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Covariant Electrodynamics

Author: John M. Charap
Publisher: JHU Press
ISBN: 1421400154
Size: 60.56 MB
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A notoriously difficult Subject, covariant electrodynamics is nonetheless vital for understanding relativistic field theory. John M. Charap's classroom-tested introduction to the mathematical foundations of the topic presents the material in an approachable manner. Charap begins with a historical overview of electrodynamics and a discussion of the preliminary mathematics one needs in order to grasp the advanced and abstract concepts underlying the theory. He walks the reader through Maxwell's four equations, explaining how they were developed and demonstrating how they are applied. From there, Charap moves through the other components of electrodynamics, such as Lorentz transformations, tensors, and charged particle behavior. At each point, he carefully works through the mathematics, applies the concepts to simple physical systems, and provides historical context that makes clear the connections among the theories and the mathematicians responsible for developing them. A concluding chapter reviews the history of electrodynamics and points the way for independent testing of the theory. Thorough, evenly paced, and intuitive, this friendly introduction to high-level covariant electrodynamics is a handy and helpful addition to any physicist's toolkit.

Electrodynamics And Classical Theory Of Fields And Particles

Author: A. O. Barut
Publisher: Courier Corporation
ISBN: 0486158713
Size: 49.23 MB
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Comprehensive graduate-level text by a distinguished theoretical physicist reveals the classical underpinnings of modern quantum field theory. Topics include space-time, Lorentz transformations, conservation laws, equations of motion, Green’s functions, and more. 1964 edition.

A Student S Guide To Maxwell S Equations

Author: Daniel Fleisch
Publisher: Cambridge University Press
ISBN: 9781139468473
Size: 13.67 MB
Format: PDF, ePub, Docs
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Gauss's law for electric fields, Gauss's law for magnetic fields, Faraday's law, and the Ampere–Maxwell law are four of the most influential equations in science. In this guide for students, each equation is the subject of an entire chapter, with detailed, plain-language explanations of the physical meaning of each symbol in the equation, for both the integral and differential forms. The final chapter shows how Maxwell's equations may be combined to produce the wave equation, the basis for the electromagnetic theory of light. This book is a wonderful resource for undergraduate and graduate courses in electromagnetism and electromagnetics. A website hosted by the author at www.cambridge.org/9780521701471 contains interactive solutions to every problem in the text as well as audio podcasts to walk students through each chapter.

Tensor Calculus For Physics

Author: Dwight E. Neuenschwander
Publisher: JHU Press
ISBN: 142141564X
Size: 51.96 MB
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Understanding tensors is essential for any physics student dealing with phenomena where causes and effects have different directions. A horizontal electric field producing vertical polarization in dielectrics; an unbalanced car wheel wobbling in the vertical plane while spinning about a horizontal axis; an electrostatic field on Earth observed to be a magnetic field by orbiting astronauts—these are some situations where physicists employ tensors. But the true beauty of tensors lies in this fact: When coordinates are transformed from one system to another, tensors change according to the same rules as the coordinates. Tensors, therefore, allow for the convenience of coordinates while also transcending them. This makes tensors the gold standard for expressing physical relationships in physics and geometry. Undergraduate physics majors are typically introduced to tensors in special-case applications. For example, in a classical mechanics course, they meet the "inertia tensor," and in electricity and magnetism, they encounter the "polarization tensor." However, this piecemeal approach can set students up for misconceptions when they have to learn about tensors in more advanced physics and mathematics studies (e.g., while enrolled in a graduate-level general relativity course or when studying non-Euclidean geometries in a higher mathematics class). Dwight E. Neuenschwander's Tensor Calculus for Physics is a bottom-up approach that emphasizes motivations before providing definitions. Using a clear, step-by-step approach, the book strives to embed the logic of tensors in contexts that demonstrate why that logic is worth pursuing. It is an ideal companion for courses such as mathematical methods of physics, classical mechanics, electricity and magnetism, and relativity.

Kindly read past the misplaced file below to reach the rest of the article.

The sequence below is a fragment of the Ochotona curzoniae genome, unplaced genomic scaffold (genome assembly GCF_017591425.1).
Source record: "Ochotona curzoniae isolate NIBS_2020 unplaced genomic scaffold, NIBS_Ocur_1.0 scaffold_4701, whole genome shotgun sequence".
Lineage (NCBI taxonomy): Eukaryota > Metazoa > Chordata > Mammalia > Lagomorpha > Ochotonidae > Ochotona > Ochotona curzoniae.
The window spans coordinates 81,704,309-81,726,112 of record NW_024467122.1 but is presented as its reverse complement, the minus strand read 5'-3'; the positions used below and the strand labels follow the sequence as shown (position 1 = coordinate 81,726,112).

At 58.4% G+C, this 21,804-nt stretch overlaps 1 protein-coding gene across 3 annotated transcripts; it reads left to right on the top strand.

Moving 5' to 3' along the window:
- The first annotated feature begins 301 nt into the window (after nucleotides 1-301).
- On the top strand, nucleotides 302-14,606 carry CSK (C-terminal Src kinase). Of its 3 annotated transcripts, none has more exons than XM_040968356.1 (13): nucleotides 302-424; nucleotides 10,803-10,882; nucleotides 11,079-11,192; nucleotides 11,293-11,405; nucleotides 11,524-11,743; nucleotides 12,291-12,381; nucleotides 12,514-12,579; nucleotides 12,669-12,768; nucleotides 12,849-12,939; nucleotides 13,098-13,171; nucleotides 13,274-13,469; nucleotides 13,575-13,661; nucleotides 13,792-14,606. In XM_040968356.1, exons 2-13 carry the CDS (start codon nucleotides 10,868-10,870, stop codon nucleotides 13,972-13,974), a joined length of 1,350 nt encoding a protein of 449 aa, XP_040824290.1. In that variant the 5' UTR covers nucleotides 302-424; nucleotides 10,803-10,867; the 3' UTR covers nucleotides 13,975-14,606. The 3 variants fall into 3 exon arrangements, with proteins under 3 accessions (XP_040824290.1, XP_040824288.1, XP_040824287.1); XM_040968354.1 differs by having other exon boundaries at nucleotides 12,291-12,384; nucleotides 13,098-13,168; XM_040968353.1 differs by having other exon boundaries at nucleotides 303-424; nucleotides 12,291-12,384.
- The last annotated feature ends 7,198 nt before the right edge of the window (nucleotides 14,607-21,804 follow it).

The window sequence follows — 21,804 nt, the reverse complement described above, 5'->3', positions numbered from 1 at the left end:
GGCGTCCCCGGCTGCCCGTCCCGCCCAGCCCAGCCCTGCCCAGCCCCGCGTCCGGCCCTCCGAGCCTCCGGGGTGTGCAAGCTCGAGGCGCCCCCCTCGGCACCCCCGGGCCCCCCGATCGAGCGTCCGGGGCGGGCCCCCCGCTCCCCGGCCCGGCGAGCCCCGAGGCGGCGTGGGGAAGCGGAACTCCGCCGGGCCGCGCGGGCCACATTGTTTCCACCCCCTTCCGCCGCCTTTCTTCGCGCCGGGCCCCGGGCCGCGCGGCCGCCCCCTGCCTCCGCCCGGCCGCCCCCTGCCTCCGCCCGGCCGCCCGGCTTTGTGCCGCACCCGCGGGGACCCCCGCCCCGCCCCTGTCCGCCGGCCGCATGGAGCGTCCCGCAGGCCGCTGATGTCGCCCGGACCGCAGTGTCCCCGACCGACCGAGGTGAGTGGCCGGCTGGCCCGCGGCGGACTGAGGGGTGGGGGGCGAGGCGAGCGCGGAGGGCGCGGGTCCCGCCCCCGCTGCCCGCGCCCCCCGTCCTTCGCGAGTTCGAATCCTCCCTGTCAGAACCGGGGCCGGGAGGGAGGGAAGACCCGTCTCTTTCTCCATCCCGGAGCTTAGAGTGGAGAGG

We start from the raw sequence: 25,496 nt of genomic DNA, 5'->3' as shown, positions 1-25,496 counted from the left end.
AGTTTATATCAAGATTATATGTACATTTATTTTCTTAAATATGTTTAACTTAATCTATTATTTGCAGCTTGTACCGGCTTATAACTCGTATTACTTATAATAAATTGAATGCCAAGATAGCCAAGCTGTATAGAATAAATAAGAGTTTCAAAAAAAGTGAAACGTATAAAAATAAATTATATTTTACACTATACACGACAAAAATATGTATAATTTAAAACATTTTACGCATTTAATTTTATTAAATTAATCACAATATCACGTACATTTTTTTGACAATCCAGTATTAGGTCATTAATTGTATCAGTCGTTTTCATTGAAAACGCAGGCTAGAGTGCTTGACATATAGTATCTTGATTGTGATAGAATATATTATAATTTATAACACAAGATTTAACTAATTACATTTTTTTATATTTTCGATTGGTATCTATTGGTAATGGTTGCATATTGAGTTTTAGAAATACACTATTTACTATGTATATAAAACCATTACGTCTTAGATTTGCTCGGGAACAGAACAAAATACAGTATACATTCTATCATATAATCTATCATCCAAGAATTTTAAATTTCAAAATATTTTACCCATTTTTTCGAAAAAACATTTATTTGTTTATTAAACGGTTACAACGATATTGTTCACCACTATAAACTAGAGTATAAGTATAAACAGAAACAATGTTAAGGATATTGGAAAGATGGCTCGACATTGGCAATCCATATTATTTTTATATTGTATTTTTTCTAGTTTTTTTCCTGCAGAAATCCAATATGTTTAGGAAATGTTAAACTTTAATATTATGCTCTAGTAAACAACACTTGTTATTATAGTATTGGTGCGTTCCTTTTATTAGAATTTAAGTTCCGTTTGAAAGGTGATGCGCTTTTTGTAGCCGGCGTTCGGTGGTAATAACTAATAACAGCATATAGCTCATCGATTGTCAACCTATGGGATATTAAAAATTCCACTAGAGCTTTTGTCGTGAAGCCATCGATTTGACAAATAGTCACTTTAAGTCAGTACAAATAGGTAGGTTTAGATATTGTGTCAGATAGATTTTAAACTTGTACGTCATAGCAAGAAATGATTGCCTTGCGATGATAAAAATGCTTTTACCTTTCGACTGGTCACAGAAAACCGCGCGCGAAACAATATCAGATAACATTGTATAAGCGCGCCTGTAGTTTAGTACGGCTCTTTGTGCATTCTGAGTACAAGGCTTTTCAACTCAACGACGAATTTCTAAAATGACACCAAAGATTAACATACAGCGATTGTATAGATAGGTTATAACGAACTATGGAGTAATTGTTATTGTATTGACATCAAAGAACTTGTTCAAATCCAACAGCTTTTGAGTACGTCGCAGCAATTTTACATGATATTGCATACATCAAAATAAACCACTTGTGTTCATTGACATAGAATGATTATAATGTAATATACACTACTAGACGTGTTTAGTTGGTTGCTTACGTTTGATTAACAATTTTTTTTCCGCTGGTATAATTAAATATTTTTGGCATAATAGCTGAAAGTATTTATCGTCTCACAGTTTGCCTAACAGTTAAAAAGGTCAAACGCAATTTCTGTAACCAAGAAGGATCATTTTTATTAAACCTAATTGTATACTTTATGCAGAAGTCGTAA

Electrodynamics

Author: William Baylis
Publisher: Springer Science & Business Media
ISBN: 9780817640255
Size: 11.20 MB
Format: PDF, ePub
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The emphasis in this text is on classical electromagnetic theory and electrodynamics, that is, dynamical solutions to the Lorentz-force and Maxwell's equations. The natural appearance of the Minkowski spacetime metric in the paravector space of Clifford's geometric algebra is used to formulate a covariant treatment in special relativity that seamlessly connects spacetime concepts to the spatial vector treatments common in undergraduate texts. Baylis' geometrical interpretation, using such powerful tools as spinors and projectors, essentially allows a component-free notation and avoids the clutter of indices required in tensorial treatments. The exposition is clear and progresses systematically - from a discussion of electromagnetic units and an explanation of how the SI system can be readily converted to the Gaussian or natural Heaviside-Lorentz systems, to an introduction of geometric algebra and the paravector model of spacetime, and finally, special relativity. Other topics include Maxwell's equation(s), the Lorentz-force law, the Fresnel equations, electromagnetic waves and polarization, wave guides, radiation from accelerating charges and time-dependent currents, the Liénard-Wiechert potentials, and radiation reaction, all of which benefit from the modern relativistic approach. Numerous worked examples and exercises dispersed throughout the text help the reader understand new concepts and facilitate self-study of the material. Each chapter concludes with a set of problems, many with answers. Complete solutions are also available. An excellent feature is the integration of Maple into the text, thereby facilitating difficult calculations. To download accompanying Maple worksheets, please visit http://www.cs.uwindsor.ca/users/b/baylis